Prevalence and genotyping of African swine fever virus in apparently healthy pigs in Masaka, Mukono and Kamuli Districts in Uganda
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Akol, J. 2015. Prevalence and genotyping of African swine fever virus in apparently healthy pigs in Masaka, Mukono and Kamuli Districts in Uganda. MSc thesis in Molecular Biology. Kampala, Uganda: Makerere University.
Permanent link to cite or share this item: http://hdl.handle.net/10568/79914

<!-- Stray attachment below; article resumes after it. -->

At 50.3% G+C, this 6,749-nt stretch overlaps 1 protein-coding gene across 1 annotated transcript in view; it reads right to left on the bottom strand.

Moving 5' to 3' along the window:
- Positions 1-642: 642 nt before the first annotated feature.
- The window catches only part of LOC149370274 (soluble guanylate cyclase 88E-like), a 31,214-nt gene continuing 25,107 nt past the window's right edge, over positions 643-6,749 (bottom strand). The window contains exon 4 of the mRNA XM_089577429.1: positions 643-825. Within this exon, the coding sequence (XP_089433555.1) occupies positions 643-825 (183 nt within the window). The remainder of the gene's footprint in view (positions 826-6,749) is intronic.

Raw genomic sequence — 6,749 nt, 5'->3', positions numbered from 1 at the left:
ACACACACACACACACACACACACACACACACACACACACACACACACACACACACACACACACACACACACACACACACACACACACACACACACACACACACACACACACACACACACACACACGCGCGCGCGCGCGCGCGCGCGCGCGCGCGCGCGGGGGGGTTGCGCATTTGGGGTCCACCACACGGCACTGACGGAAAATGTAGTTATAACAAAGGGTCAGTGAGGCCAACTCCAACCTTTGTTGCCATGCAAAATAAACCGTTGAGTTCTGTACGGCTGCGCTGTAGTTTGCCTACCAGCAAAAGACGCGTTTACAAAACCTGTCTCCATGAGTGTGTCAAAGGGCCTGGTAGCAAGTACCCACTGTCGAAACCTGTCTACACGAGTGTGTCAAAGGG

African swine fever (ASF) is a viral hemorrhagic disease associated with death in infected pigs. African swine fever virus (ASFV) is a DNA virus that circulates in blood and lymphoid system of the pigs causing disease. There are various reports on ASF outbreaks in the country with a few confirmed in apparently healthy pigs which pigs show no signs of infection. Therefore a survey of apparently healthy pigs was undertaken to show the extent they habour the antibodies and antigen of ASFV and later determine the genetic diversity of the virus ASF in Kamuli, Mukono and Masaka districts of Uganda using serological, molecular and genotyping techniques. In total 1,192 blood and sera samples were collected and analyzed. All the pigs tested except one (1/1192) were negative for (ASFV) and none for antibodies indicating that ASFV causes a paracute / acute infection in Ugandan pigs with rare detection of virus or antibodies in apparently healthy pigs. Therefore chronically infected pigs are unlikely to be important in the epidemiology of ASF. The positive pig in Kamuli district was infected with genotype IX, the most common circulating ASFV genotype in Uganda. With one positive pig for ASFV, it was not possible to authoritatively associate predictors of infection with disease in tested pig farms. It is thus recommended that these predictors of infection with ASFV are studied in future ASF outbreak areas where the virus or antibodies in pigs may occur in high prevalence.